Tim Burton is certainly one of the most popular directors of contemporary Hollywood. His oeuvre includes blockbuster films such as Batman (1989), Planet of the Apes (2001) and Alice in Wonderland (2010) as well as less profitable– but still highly recognizable - films such as Ed Wood (1994). His work with stop motion, evident in Tim Burton's The Nightmare Before Christmas (1993), Tim Burton's Corpse Bride (2005) and the recent Frankenweenie (2013) has further popularized and updated a technique that has been fundamental in cinema since the silent era.
It is our contention that a magazine like this has needed to exist for a while. There needs to be a home for the complicated patriot, the unlikely patriot.The sociologist Robert Bellah believed that the United States had a civil religion that was to be contrasted with that of other nations. If that's true – and we think it is – then this is a magazine for the agnostics. What can one say? America seems like a pretty good idea – we should try it some time.
To get what we're up to check out our website at mericamagazine.org (that's "Merica," not "America," lest you accidentally go to the other - though excellent - magazine of that name). Check out especially the "About" section and the "Submission" section for a fuller idea of our concept.
Tyler Perry has become an African-American cultural icon through his stage plays, films, sitcoms, and now, primetime dramas. As such, his works have come under scrutiny for their representations of the African-American family unit as well as representations of race, class, and gender. Though Perry has an avid fan base, all do not agree with the ways in which his "art" functions culturally within the African-American psyche. W.E. B. DuBois states in his 1926 article which was published in The Crisis, "I do not care a damn for any art that is not used for propaganda.
George Eliot-George Henry Lewes Studies, a peer-reviewed journal, invites submissions for a special issue to commemorate the life and writing of George Henry Lewes (1817-1878).
Submissions of 5,000-6,000 words on any aspect of Lewes's life and writing are due by July 29, 2016.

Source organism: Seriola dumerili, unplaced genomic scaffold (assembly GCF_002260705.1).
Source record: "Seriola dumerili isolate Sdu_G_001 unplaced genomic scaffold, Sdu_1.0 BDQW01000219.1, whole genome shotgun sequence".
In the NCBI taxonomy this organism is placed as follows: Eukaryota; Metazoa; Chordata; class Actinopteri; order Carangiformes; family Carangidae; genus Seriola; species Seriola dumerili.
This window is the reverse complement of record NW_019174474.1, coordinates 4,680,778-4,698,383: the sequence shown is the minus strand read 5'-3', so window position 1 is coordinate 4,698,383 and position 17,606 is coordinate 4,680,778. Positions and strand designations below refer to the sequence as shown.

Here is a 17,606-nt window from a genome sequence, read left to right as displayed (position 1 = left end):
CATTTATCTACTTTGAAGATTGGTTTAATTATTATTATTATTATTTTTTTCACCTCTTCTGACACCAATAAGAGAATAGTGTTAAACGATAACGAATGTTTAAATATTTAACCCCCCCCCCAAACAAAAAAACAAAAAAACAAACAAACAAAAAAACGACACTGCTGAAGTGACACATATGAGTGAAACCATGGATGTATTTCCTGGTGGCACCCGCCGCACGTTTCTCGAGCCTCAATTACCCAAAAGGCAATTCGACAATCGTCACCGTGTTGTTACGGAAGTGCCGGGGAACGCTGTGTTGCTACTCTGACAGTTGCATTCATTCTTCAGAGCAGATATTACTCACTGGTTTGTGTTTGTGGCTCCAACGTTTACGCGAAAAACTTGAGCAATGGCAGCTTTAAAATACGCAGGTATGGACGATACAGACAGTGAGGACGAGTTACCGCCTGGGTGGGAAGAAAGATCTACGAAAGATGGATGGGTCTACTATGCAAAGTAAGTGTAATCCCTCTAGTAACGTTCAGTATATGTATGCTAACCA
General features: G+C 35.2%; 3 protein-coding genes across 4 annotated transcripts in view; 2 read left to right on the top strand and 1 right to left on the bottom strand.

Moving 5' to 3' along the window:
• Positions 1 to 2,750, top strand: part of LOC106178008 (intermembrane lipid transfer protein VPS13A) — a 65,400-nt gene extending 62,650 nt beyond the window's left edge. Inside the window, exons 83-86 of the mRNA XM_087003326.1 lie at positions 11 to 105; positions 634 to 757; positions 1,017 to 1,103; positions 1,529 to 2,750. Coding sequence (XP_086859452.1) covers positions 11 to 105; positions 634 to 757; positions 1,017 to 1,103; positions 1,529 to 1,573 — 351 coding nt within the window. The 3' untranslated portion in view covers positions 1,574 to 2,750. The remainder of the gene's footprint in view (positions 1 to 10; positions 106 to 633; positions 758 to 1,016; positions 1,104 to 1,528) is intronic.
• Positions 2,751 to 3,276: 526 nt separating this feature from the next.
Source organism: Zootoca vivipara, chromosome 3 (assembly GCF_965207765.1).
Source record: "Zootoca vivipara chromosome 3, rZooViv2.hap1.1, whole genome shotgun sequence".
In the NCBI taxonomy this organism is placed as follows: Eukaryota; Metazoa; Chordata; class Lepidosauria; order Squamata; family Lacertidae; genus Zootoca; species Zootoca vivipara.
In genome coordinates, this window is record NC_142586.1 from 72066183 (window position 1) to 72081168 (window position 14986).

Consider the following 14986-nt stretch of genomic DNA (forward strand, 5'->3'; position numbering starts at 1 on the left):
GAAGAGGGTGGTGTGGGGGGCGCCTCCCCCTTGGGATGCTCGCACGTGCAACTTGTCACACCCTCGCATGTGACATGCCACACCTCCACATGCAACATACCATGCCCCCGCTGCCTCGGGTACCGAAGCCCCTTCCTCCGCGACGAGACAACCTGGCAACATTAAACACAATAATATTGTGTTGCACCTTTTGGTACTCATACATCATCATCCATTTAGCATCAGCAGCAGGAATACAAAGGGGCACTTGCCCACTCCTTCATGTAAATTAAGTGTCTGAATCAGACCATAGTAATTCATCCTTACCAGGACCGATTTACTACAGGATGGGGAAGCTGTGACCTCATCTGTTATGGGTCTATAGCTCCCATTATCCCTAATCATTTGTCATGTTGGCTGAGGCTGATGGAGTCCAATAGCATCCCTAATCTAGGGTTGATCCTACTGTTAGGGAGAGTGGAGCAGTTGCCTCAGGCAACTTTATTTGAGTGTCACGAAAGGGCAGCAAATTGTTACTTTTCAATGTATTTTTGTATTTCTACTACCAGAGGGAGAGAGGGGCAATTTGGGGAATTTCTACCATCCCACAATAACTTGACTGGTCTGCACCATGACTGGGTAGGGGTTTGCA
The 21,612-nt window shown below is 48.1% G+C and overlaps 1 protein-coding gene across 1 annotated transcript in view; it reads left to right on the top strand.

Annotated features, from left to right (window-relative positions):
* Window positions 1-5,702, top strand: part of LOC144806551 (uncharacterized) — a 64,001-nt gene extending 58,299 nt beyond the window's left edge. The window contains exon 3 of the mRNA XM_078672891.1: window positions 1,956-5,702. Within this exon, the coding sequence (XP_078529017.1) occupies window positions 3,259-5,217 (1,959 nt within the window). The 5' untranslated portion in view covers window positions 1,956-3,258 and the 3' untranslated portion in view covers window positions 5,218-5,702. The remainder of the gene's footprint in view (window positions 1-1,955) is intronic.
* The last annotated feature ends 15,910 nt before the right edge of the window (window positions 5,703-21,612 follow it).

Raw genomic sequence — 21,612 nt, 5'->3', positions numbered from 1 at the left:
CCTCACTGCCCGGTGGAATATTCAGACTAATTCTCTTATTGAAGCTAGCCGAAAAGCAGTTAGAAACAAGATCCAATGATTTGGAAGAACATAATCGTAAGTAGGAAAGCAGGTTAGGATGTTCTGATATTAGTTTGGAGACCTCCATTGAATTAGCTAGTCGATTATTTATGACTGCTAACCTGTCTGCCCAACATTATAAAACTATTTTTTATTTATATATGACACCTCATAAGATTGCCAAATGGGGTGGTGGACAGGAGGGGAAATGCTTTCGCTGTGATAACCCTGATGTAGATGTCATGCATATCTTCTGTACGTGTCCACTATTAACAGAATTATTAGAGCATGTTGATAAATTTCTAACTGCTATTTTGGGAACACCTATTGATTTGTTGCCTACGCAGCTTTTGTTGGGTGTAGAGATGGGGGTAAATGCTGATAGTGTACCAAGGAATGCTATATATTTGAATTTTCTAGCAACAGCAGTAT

To submit a manuscript, visit: www.editorialmanager.com/geghls and create an author profile.
Studies in the Novel is seeking submissions for a new section of its website dedicated to teaching the eighteenth-century novel, with an emphasis on innovative pedagogy and student involvement. See https://studiesinthenovel.org/interact/teaching-tools.html for sample submissions and complete guidelines for submitting "Teaching Tools."
Abstracts: 1 page, 250 words
Deadline: 1 September 2015
47th Annual Convention of the Northeast Modern Language Association (NeMLA)
Hartford, Connecticut, USA
17 March - 20 March 2016
SUBMISSION DEADLINE: Sept. 30, 2015
While we often discuss the codes of American film acting in terms of production and star image, this panel considers the sociohistorical contexts.
How is cinematic acting in conversation with other American discourses of, for example, politics, psychology, medicine, commercialism, nationalism, counterculture, race, or gender identity? How can we understand the culture that produces and consumes different variations of performance – from the expressiveness of the silents to the standardizations of Classic Hollywood to the emotionality of the Method to the spectacular bodies of the Blockbuster Era? What do such distinctive styles tell us about film acting as a cultural phenomenon?
Prof. Carol Dyhouse (University of Sussex)
Prof. Rosalind Gill (City University London)
We are working on an edited collection about working-class literature(s) from a global and comparative perspective, and would like to invite scholars to contribute with text on working-class literatures from various countries/regions.
Interdisciplinary Conference in Arts and Science
Venue: Southern Regional College, Newry, Northern Ireland
Date: 13th- 14th November 2015
The School of Academic Studies and Applied Science at Southern Regional College calls for papers for a two day interdisciplinary conference on Memory.
Key note speakers: Prof. Nigel Fabb, University of Strathclyde
In its five hundred years of reception, responses to John Lydgate's poetry have varied between extremes. Early regard for Lydgate appears in such places as Stephen Hawes' Pastime of Pleasure, where the monk is canonized alongside Chaucer and Gower and at greater length than either of the other poets. By contrast, Joseph Ritson describes Lydgate in 1802 as a "voluminous, prosaick, and driveling monk." This comment has formed a flashpoint in Lydgate studies for both those who would dismiss and those who would defend this poet. Renoir, Schirmer, Pearsall, and Patterson provide a wide-ranging sampling of these perspectives.
While historicist approaches to Lydgate have played a large role in the poet's now decades-old critical recuperation, all along this recuperation has also been alert to the formal dimensions of his work and to some of the many ways these dimensions represent innovations. Studies by, for example, Maura Nolan and Claire Sponsler have fruitfully combined historical inquiry with explorations of the ramifications of form. With many in the field of literary study seeking, in a variety of ways, to return considerations of form to the center court of the field's endeavors, it is an apt moment to extend, complicate, and/or critique accounts of Lydgate as a formal innovator.
Deadline: 8 November 2015
Panel: Fanfiction In Medieval Studies
Conference: 51st International Congress in Medieval Studies, Kalamazoo, Michigan (May 12-15, 2016)
Organizer: Anna Wilson